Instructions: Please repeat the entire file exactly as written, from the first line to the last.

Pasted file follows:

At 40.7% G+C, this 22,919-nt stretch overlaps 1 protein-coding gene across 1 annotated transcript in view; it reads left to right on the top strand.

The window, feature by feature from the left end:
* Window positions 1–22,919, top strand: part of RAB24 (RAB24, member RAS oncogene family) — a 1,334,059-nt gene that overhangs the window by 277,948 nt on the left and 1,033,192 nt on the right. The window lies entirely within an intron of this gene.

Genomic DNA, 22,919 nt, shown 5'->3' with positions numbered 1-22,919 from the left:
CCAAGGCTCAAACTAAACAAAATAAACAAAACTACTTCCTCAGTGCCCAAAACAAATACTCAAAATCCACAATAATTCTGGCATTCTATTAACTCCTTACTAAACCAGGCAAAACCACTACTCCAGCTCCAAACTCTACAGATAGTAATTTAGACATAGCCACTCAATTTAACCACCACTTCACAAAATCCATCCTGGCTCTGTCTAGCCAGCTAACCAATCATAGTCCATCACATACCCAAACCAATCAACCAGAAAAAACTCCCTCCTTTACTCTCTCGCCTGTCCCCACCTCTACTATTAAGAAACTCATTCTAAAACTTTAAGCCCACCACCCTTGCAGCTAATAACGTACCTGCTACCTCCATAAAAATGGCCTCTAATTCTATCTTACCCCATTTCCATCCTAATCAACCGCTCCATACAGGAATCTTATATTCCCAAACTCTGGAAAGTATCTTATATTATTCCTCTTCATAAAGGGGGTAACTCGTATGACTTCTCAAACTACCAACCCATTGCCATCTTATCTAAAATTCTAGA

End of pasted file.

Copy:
At 40.7% G+C, this 22,919-nt stretch overlaps 1 protein-coding gene across 1 annotated transcript in view; it reads left to right on the top strand.

The window, feature by feature from the left end:
* Window positions 1–22,919, top strand: part of RAB24 (RAB24, member RAS oncogene family) — a 1,334,059-nt gene that overhangs the window by 277,948 nt on the left and 1,033,192 nt on the right. The window lies entirely within an intron of this gene.

Genomic DNA, 22,919 nt, shown 5'->3' with positions numbered 1-22,919 from the left:
CCAAGGCTCAAACTAAACAAAATAAACAAAACTACTTCCTCAGTGCCCAAAACAAATACTCAAAATCCACAATAATTCTGGCATTCTATTAACTCCTTACTAAACCAGGCAAAACCACTACTCCAGCTCCAAACTCTACAGATAGTAATTTAGACATAGCCACTCAATTTAACCACCACTTCACAAAATCCATCCTGGCTCTGTCTAGCCAGCTAACCAATCATAGTCCATCACATACCCAAACCAATCAACCAGAAAAAACTCCCTCCTTTACTCTCTCGCCTGTCCCCACCTCTACTATTAAGAAACTCATTCTAAAACTTTAAGCCCACCACCCTTGCAGCTAATAACGTACCTGCTACCTCCATAAAAATGGCCTCTAATTCTATCTTACCCCATTTCCATCCTAATCAACCGCTCCATACAGGAATCTTATATTCCCAAACTCTGGAAAGTATCTTATATTATTCCTCTTCATAAAGGGGGTAACTCGTATGACTTCTCAAACTACCAACCCATTGCCATCTTATCTAAAATTCTAGA